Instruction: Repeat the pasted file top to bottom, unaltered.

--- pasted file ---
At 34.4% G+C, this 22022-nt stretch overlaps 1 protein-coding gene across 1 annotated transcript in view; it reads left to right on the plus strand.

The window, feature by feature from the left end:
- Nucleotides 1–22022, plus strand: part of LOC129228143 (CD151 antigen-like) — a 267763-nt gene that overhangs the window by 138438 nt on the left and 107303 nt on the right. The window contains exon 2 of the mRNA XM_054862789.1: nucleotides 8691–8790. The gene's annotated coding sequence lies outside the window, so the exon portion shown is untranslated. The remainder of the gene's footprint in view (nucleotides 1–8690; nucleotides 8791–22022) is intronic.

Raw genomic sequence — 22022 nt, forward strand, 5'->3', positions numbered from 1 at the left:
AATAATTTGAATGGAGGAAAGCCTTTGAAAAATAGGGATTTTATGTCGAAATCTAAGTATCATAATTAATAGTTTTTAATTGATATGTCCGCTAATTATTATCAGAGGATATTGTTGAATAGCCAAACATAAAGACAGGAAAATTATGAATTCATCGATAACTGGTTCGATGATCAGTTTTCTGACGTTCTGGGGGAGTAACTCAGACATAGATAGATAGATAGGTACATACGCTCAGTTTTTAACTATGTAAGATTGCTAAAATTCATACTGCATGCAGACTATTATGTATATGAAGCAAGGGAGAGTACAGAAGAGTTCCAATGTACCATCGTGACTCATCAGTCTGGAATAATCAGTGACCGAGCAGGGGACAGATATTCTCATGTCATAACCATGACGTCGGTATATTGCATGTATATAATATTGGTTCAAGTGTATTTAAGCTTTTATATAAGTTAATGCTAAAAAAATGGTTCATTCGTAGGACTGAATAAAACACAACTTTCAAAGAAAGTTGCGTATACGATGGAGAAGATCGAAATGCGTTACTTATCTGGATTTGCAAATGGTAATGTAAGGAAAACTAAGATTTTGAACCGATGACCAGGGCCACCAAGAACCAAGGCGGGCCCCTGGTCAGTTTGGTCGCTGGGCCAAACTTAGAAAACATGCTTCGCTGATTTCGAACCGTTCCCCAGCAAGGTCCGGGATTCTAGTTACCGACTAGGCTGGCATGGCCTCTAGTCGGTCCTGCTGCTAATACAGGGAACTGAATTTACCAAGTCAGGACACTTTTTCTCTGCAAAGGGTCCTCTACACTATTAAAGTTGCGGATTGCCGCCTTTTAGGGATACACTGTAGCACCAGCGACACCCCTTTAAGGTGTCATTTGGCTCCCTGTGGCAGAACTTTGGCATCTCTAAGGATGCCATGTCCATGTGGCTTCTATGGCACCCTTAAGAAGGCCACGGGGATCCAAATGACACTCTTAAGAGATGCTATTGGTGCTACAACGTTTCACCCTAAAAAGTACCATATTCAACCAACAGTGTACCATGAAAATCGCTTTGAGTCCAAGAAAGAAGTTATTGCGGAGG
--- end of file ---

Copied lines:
At 34.4% G+C, this 22022-nt stretch overlaps 1 protein-coding gene across 1 annotated transcript in view; it reads left to right on the plus strand.

The window, feature by feature from the left end:
- Nucleotides 1–22022, plus strand: part of LOC129228143 (CD151 antigen-like) — a 267763-nt gene that overhangs the window by 138438 nt on the left and 107303 nt on the right. The window contains exon 2 of the mRNA XM_054862789.1: nucleotides 8691–8790. The gene's annotated coding sequence lies outside the window, so the exon portion shown is untranslated. The remainder of the gene's footprint in view (nucleotides 1–8690; nucleotides 8791–22022) is intronic.

Raw genomic sequence — 22022 nt, forward strand, 5'->3', positions numbered from 1 at the left:
AATAATTTGAATGGAGGAAAGCCTTTGAAAAATAGGGATTTTATGTCGAAATCTAAGTATCATAATTAATAGTTTTTAATTGATATGTCCGCTAATTATTATCAGAGGATATTGTTGAATAGCCAAACATAAAGACAGGAAAATTATGAATTCATCGATAACTGGTTCGATGATCAGTTTTCTGACGTTCTGGGGGAGTAACTCAGACATAGATAGATAGATAGGTACATACGCTCAGTTTTTAACTATGTAAGATTGCTAAAATTCATACTGCATGCAGACTATTATGTATATGAAGCAAGGGAGAGTACAGAAGAGTTCCAATGTACCATCGTGACTCATCAGTCTGGAATAATCAGTGACCGAGCAGGGGACAGATATTCTCATGTCATAACCATGACGTCGGTATATTGCATGTATATAATATTGGTTCAAGTGTATTTAAGCTTTTATATAAGTTAATGCTAAAAAAATGGTTCATTCGTAGGACTGAATAAAACACAACTTTCAAAGAAAGTTGCGTATACGATGGAGAAGATCGAAATGCGTTACTTATCTGGATTTGCAAATGGTAATGTAAGGAAAACTAAGATTTTGAACCGATGACCAGGGCCACCAAGAACCAAGGCGGGCCCCTGGTCAGTTTGGTCGCTGGGCCAAACTTAGAAAACATGCTTCGCTGATTTCGAACCGTTCCCCAGCAAGGTCCGGGATTCTAGTTACCGACTAGGCTGGCATGGCCTCTAGTCGGTCCTGCTGCTAATACAGGGAACTGAATTTACCAAGTCAGGACACTTTTTCTCTGCAAAGGGTCCTCTACACTATTAAAGTTGCGGATTGCCGCCTTTTAGGGATACACTGTAGCACCAGCGACACCCCTTTAAGGTGTCATTTGGCTCCCTGTGGCAGAACTTTGGCATCTCTAAGGATGCCATGTCCATGTGGCTTCTATGGCACCCTTAAGAAGGCCACGGGGATCCAAATGACACTCTTAAGAGATGCTATTGGTGCTACAACGTTTCACCCTAAAAAGTACCATATTCAACCAACAGTGTACCATGAAAATCGCTTTGAGTCCAAGAAAGAAGTTATTGCGGAGG